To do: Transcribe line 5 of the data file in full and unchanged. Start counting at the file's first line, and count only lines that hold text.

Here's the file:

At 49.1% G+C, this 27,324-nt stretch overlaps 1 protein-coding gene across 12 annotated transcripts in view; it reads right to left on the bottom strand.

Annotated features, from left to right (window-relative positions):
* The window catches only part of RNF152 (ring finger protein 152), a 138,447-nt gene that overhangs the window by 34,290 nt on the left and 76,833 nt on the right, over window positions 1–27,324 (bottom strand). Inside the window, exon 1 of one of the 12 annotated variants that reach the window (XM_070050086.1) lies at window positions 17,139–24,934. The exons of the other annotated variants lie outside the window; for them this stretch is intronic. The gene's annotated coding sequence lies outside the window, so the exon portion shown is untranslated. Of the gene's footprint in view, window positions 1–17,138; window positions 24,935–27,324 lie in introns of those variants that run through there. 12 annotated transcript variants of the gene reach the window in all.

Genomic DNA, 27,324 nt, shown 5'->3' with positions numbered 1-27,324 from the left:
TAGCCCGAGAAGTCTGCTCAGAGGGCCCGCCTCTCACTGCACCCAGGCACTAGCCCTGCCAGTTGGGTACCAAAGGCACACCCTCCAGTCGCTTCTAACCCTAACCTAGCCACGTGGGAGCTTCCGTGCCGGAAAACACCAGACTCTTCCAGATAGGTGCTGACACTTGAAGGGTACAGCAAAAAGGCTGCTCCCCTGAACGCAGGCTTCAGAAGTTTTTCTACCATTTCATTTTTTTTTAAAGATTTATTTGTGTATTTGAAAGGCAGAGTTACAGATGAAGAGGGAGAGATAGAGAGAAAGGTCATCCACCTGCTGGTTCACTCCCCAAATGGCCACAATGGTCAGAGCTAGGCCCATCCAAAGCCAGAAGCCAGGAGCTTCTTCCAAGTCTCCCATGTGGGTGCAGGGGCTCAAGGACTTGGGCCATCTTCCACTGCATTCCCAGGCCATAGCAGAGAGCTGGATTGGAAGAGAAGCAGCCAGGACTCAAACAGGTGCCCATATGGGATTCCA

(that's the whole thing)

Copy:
TAGCCCGAGAAGTCTGCTCAGAGGGCCCGCCTCTCACTGCACCCAGGCACTAGCCCTGCCAGTTGGGTACCAAAGGCACACCCTCCAGTCGCTTCTAACCCTAACCTAGCCACGTGGGAGCTTCCGTGCCGGAAAACACCAGACTCTTCCAGATAGGTGCTGACACTTGAAGGGTACAGCAAAAAGGCTGCTCCCCTGAACGCAGGCTTCAGAAGTTTTTCTACCATTTCATTTTTTTTTAAAGATTTATTTGTGTATTTGAAAGGCAGAGTTACAGATGAAGAGGGAGAGATAGAGAGAAAGGTCATCCACCTGCTGGTTCACTCCCCAAATGGCCACAATGGTCAGAGCTAGGCCCATCCAAAGCCAGAAGCCAGGAGCTTCTTCCAAGTCTCCCATGTGGGTGCAGGGGCTCAAGGACTTGGGCCATCTTCCACTGCATTCCCAGGCCATAGCAGAGAGCTGGATTGGAAGAGAAGCAGCCAGGACTCAAACAGGTGCCCATATGGGATTCCA